If you have an ACS member number, please enter it here so we can link this account to your membership. (optional)

ACS values your privacy. By submitting your information, you are gaining access to C&EN and subscribing to our weekly newsletter. We use the information you provide to make your reading experience better, and we will never sell your data to third party members.



Vaccines' Link to Autism Unclear

Researchers present conflicting evidence over role of preservative

February 16, 2004 | A version of this story appeared in Volume 82, Issue 7

There has been a long-running debate in the U.S. over whether vaccines routinely given to infants contribute to the development of autism. In particular, some people believe that thimerosal--sodium ethylmercurithiosalicylate--until recently used as a preservative in most pediatric vaccines, may cause autism.

On Feb. 9, researchers presented findings on the subject to the Immunization Safety Review Committee of the Institute of Medicine (IOM). The information did not resolve the dispute.

Epidemiologists showed data indicating that thimerosal in vaccines is harmless. However, the toxicologists and a chemist presented findings showing that it is biologically plausible for thimerosal in vaccines to cause autism.

The researchers seemed to agree that U.S. autism rates rose dramatically in the 20 years or so before 2000, a period in which mercury exposure to infants from thimerosal nearly tripled, primarily because many more childhood vaccines were developed.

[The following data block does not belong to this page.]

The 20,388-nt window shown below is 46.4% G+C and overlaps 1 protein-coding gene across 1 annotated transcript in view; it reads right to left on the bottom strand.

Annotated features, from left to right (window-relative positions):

In 2001, IOM issued a report saying that, although current evidence neither proves nor disproves a link between thimerosal and autism, exposure to the preservative should be reduced. As a result, drug firms removed thimerosal from most pediatric vaccines.

Anders P. Hviid, biostatistician at the State Serum Institute in Copenhagen, told IOM that he had found no connection between autism rates and thimerosal exposure among about 467,000 Danish children born between 1990 and 1996.

But Boyd E. Haley, professor of chemistry at the University of Kentucky, presented evidence that autistic children have more difficulty excreting mercury than normal children. This could explain why mercury may stay in their bodies long enough to interfere with normal brain development, he said.

Vaccine maker Aventis Pasteur says in a statement: "The hypothesis of any danger [from thimerosal] is not established or supported by either clinical or experimental evidence."

The IOM committee will issue a report in about three months.



This article has been sent to the following recipient:

Chemistry matters. Join us to get the news you need.